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The joint Helensville/Te Tai Tokerau candidates meeting at the Kumeu Baptist Church will be the only local meeting Mr Key attends and his arch rivals Laila Harre, the Internet leader, and Hone Harawira, the Mana leader, had hoped to use it as a platform to tackle him.
Ms Harre had even brought along her own security in case things got out of control. The police were present, too.
Ms Harre managed to get in a swipe at Mr Key, but she did it subtly.
So it was the Prime Minister who ran foul of the rules first when he began talking about the superannuation age and Labour's policy of free GP visits for over 65s. It took convener Holly Ryan a while to interrupt and give him his first warning.
When he tried to argue, she said, "Do you want to leave now?"
Ms Harre's first dig was when she recalled her own political beginnings during apartheid protests in the 1980s.
"And I remember which side I was on!" she said, referring to Mr Key's memory failure on that topic. Asked about a local roundabout, she said: "I'll leave that to your local MP, who won't have the pressures of high office after September 20."
It earned her a boo from many in the room - the locals had earlier wanted to know what she would do for Helensville, given she was a local candidate. Her answer: "Change the Government."
After the debate, Ms Harre and Mr Harawira said the Prime Minister should have been evicted.
"He broke the rules time and time again," Mr Harawira said.
Ms Harre said a different set of rules seemed to apply to Mr Key. "I thought it was one strike and you were out. He had three strikes and he was still in."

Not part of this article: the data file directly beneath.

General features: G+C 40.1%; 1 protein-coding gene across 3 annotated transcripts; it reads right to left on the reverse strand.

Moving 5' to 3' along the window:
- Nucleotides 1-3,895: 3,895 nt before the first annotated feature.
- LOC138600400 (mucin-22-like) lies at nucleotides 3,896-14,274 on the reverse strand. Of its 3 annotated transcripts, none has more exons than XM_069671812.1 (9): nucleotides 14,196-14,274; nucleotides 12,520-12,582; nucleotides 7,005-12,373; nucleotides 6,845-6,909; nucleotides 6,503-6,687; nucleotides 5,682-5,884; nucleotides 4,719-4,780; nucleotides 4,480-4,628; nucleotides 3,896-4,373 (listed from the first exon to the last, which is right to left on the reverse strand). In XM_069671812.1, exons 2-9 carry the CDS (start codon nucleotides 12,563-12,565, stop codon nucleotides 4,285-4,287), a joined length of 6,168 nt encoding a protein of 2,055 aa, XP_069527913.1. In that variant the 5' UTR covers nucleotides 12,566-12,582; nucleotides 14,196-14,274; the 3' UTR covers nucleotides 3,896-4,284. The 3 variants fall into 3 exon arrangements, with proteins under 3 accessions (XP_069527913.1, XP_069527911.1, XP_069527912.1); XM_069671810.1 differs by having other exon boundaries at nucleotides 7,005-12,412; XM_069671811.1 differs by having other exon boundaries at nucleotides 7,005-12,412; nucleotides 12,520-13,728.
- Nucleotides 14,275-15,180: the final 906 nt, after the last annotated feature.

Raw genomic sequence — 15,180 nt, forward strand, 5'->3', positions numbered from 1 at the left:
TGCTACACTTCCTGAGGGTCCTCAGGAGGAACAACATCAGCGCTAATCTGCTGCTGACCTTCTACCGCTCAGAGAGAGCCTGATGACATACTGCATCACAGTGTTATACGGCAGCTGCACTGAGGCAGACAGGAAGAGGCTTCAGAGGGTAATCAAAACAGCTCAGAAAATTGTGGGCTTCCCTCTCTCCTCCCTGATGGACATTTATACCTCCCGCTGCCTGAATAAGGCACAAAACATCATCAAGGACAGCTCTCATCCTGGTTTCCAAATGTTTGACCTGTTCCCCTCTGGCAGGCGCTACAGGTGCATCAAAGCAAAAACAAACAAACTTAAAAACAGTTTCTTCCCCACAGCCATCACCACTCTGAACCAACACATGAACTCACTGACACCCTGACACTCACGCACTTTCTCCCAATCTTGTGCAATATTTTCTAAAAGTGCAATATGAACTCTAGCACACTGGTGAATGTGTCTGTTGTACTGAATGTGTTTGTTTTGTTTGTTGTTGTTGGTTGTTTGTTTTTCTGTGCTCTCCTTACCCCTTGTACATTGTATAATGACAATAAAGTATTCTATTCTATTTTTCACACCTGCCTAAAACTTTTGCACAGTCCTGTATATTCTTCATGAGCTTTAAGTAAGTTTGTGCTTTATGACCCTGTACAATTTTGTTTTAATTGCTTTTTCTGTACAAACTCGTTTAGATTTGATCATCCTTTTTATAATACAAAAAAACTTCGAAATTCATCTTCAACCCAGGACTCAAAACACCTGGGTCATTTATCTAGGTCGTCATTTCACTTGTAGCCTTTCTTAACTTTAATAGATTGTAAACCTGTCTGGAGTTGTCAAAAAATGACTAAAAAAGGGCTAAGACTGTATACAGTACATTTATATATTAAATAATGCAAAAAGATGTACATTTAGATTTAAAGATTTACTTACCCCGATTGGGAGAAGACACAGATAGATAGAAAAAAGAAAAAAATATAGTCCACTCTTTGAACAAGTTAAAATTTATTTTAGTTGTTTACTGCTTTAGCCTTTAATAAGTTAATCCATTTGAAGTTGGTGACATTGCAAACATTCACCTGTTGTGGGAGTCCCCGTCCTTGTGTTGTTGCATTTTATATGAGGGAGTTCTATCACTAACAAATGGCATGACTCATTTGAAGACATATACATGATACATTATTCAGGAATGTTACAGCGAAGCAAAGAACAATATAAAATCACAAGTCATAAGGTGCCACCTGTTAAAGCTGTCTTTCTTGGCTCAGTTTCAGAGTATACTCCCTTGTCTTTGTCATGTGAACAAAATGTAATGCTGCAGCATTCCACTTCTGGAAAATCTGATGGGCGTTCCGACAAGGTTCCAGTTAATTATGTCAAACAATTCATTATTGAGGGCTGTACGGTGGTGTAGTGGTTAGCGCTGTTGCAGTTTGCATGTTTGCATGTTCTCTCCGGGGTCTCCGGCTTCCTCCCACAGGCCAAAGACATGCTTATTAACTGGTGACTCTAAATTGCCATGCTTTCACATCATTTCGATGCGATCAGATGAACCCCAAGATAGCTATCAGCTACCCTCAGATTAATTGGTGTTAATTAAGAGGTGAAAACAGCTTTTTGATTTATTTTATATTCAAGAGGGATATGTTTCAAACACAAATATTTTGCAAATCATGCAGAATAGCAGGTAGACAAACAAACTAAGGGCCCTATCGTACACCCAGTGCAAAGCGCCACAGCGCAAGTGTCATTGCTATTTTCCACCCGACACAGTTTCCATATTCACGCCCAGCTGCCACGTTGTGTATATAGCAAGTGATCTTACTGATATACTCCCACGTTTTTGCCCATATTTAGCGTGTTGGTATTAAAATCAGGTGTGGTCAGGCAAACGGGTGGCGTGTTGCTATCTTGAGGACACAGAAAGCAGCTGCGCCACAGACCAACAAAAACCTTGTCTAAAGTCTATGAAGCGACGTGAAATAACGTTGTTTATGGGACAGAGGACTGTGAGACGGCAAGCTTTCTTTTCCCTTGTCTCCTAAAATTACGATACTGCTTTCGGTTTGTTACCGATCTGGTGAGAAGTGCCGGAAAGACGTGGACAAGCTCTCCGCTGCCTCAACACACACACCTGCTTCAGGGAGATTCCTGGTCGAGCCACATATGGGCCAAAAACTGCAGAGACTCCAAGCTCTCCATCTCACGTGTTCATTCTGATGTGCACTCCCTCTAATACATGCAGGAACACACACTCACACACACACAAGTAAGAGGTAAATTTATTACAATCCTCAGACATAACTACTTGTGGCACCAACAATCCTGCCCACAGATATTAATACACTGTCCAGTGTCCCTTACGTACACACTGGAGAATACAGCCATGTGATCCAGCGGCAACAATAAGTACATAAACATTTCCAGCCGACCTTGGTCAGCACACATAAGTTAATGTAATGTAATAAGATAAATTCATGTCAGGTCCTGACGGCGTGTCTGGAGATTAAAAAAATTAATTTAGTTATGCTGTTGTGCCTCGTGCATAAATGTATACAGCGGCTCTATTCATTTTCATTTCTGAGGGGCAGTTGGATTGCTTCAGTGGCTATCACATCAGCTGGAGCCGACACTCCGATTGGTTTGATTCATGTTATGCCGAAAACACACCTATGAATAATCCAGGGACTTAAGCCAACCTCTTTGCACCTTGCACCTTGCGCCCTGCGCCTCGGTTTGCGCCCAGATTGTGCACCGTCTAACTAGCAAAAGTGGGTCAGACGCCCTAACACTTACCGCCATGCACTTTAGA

During the debate, the Prime Minister was asked about religious education in state schools and said it was up to boards of trustees, not the Government.
The other candidates also managed to get a word in before the largely good-natured crowd.
After Mr Key spoke about motorway developments, Mr Harawira questioned priorities such as spending on roading when children were living in poverty.
"No offence to the people from Kumeu, who now have a roadway to the airport, but seriously, we could have done away with the tunnel, we could have done away with the Holiday Highway."
The best one-liners went to Act candidate Phelan Pirrie and Labour list MP Kelvin Davis.
Mr Pirrie was asked about charter schools. "They're all doing very well, except for the one run by a trade union."
Mr Davis was asked if raising the top tax rate would send highly educated people overseas. He replied that it wasn't taxes that drove people overseas, "it's low wages".
Even Independent Penny Bright got a good-natured cheer after having to battle to get into the debate.
But it was always going to be tricky taking Mr Key on in his home turf, where he has a 21,000-vote majority.
The other candidates learned a lesson: the early bird gets the worm.
The meeting was so hotly anticipated that the church hall and an overflow hall were full an hour before the debate started - leaving many candidates' supporters out in the cold.
Judging from the applause for Mr Key, National voters got there early.
Other candidates included Corie Haddock for Labour, Kennedy Graham and Marama Davidson for the Green Party, Andrew Williams for New Zealand First, Te Hira Paenga for the Maori Party, Stephen Berry for Act and Deborah Dougherty for the Conservative Party.